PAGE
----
Hill’s real sin, to me, is that he has now set the film “in the future.” Combined with the comic book transitions, the film is now condescending. Instead of gloriously weird, now becomes completely constrained as a fantasy story. Even beyond that, there’s no need to make the movie set in the future. At the time the film was made, The WarriorsThe Warriors was only just a little bit left of reality – a few years earlier New York City had been bankrupted, a blackout descended some areas into the chaos of massive looting and arson, a lunatic gunman stalked the streets in the name of Satan and on the orders of a dog, and crime was at an all time high. Anything could happen in New York in the 70s, it seemed, even street gangs that looked like mimes.
"Wait, my appearance is part of a gay what-text?"
Thankfully The Warriors is too strong a movie to be really ruined. The story is perfectly propulsive, sending our heroes from one deadly scenario to the next over the course of just one night. The characters of the individual Warriors are lightly but skillfully sketched – you actually feel bad when some of them die, or get arrested. The actors Hill has cast would never go on to win Oscars, but there’s an honesty about their performances, if not much reality.
Most of all The Warriors remains a blast. Barry DeVorzon’s synth score is a joy, even if most of the pop songs suck. David Patrick Kelly is unbeatable as the bottle-clanking Luther. And the movie always takes itself completely seriously, even when one of the gangs is going about on roller skates like a bunch of Starlight Express rejects.
The addition of new CGI – another mistake.
8 out of 10 (should have been a 9)
I’ll be keeping my old copy of The Warriors, just so I can have the film in the way God intended me to see it, but I won’t be tossing out this copy either. The film looks wonderful – crisp and bright in a way that it never did on WPIX, and miles better than the muddled original transfer. The Warriors is, because of its night setting, a dark film, but it’s also sort of a candy-colored one, which shines through here.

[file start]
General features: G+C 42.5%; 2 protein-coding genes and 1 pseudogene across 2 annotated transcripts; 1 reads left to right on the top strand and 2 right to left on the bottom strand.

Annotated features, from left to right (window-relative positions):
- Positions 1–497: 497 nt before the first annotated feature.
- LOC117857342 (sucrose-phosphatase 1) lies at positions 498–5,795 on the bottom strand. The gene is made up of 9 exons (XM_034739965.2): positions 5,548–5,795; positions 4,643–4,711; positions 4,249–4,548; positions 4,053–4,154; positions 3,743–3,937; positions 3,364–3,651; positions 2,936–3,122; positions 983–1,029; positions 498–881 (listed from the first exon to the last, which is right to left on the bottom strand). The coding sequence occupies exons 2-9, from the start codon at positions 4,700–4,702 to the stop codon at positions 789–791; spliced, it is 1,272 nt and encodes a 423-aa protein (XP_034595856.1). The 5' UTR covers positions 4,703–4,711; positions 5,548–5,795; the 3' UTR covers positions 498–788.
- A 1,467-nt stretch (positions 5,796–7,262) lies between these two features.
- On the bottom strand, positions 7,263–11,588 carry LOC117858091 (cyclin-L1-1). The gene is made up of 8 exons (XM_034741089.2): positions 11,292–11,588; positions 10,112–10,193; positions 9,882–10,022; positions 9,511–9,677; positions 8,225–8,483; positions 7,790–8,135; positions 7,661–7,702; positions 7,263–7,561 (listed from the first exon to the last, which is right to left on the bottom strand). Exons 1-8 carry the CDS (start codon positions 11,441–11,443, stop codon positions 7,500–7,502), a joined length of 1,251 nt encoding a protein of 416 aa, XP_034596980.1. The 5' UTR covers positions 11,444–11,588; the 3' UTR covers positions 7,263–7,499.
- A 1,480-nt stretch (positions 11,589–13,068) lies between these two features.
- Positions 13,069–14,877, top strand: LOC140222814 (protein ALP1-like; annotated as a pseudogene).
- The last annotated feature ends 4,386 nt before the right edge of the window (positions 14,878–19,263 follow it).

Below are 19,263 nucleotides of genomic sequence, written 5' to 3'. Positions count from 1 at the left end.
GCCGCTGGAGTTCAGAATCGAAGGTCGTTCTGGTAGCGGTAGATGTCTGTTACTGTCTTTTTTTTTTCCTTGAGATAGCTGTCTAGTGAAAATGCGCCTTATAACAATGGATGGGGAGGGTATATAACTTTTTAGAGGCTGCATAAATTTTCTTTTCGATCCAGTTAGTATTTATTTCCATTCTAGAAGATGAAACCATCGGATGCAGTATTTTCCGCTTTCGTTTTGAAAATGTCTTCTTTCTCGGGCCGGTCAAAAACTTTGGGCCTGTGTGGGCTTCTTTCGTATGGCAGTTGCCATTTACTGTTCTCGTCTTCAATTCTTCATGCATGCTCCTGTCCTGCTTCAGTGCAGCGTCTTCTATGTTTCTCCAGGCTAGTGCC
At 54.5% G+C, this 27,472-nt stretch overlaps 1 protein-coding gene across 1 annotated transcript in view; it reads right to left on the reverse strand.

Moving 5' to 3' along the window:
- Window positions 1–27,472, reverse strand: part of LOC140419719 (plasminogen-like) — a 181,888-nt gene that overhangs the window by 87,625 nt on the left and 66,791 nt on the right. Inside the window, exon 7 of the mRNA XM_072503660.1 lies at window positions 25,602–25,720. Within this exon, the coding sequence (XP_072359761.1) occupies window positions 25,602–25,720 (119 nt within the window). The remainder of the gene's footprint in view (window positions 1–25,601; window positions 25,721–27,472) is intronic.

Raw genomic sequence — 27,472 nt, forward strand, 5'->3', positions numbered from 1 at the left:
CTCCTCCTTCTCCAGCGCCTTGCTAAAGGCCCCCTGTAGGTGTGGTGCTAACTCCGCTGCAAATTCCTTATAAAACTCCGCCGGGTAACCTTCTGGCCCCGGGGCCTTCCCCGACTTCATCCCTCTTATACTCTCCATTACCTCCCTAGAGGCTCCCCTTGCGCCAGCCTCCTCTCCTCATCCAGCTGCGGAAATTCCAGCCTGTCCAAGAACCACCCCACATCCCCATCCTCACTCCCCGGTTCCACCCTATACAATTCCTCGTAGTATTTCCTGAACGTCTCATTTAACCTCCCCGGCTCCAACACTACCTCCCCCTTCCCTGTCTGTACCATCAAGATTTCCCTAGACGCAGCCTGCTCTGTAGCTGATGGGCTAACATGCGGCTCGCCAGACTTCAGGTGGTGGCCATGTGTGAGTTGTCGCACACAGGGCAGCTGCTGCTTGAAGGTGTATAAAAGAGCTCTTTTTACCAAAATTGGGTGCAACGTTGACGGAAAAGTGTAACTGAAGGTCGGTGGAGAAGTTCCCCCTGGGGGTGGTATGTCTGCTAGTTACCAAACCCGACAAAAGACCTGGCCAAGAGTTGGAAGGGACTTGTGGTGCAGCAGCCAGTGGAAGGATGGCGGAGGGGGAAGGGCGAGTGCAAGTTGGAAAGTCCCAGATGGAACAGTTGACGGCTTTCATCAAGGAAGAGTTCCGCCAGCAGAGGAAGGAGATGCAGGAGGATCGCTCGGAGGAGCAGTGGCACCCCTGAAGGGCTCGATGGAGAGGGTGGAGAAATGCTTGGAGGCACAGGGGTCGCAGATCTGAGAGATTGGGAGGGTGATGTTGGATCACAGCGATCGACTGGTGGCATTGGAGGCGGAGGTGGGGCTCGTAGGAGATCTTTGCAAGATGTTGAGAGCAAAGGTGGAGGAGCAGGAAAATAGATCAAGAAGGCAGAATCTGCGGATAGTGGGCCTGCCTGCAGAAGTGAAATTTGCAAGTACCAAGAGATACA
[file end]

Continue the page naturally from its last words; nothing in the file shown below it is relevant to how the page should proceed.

What stands out, though, is the sound. There’s a 5.1 mix that’s dynamic and exciting. The score booms, ramping up the excitement that Hill packs into his gangland fairytale.
9.2 out of 10
Nice chin. Close, but no Z’Dar.
Even though I have loved The Warriors for decades, I have known next to nothing about it outside of what happens in the movie itself. This special edition has opened up my head and shit knowledge right into it. We’re talking fact-packed fascination here.
Of course that means Laurent Bouzreau. Anytime I see his name pop up in the credits for a documentary on a DVD, I know I’m in for something good, and probably really in-depth. This is no exception. The making of The Warriors is filled with fascinating stories, and the cast of The Warriors has grown up to be fascinatingly bad looking. It’s pretty interesting to hear how well David Patrick Kelly claims to have come to terms with the shadow his bottle-clanking has cast over his career.
I agree. These new comic panel transitions are wholly shit.
There’s also an intro by Walter Hill, where he tries to explain himself for this new edition, and I don’t buy it. He doesn’t do a commentary, but honestly after the four part-documentary, he would probably be just repeating what we already heard.
Finally, there’s a deleted scene that would have gone at the beginning of the film. By cutting it, Hill kept all the action at night, plus the scene is just giving us info we were getting later anyway.
9.0 out of 10
OK, what the hell is this? The original movie poster – that painting of the armies of the night, looking menacingly out at us, is classic. Why replace it with this trash? I know that a lot of this review might sound like the knee jerk reactions of a hyper sensitive fan, but I guarantee that anyone who sees the original art (check out the cover for Rockstar’s fantastic new game based on the movie) knows that it is superior in every way.
4 out of 10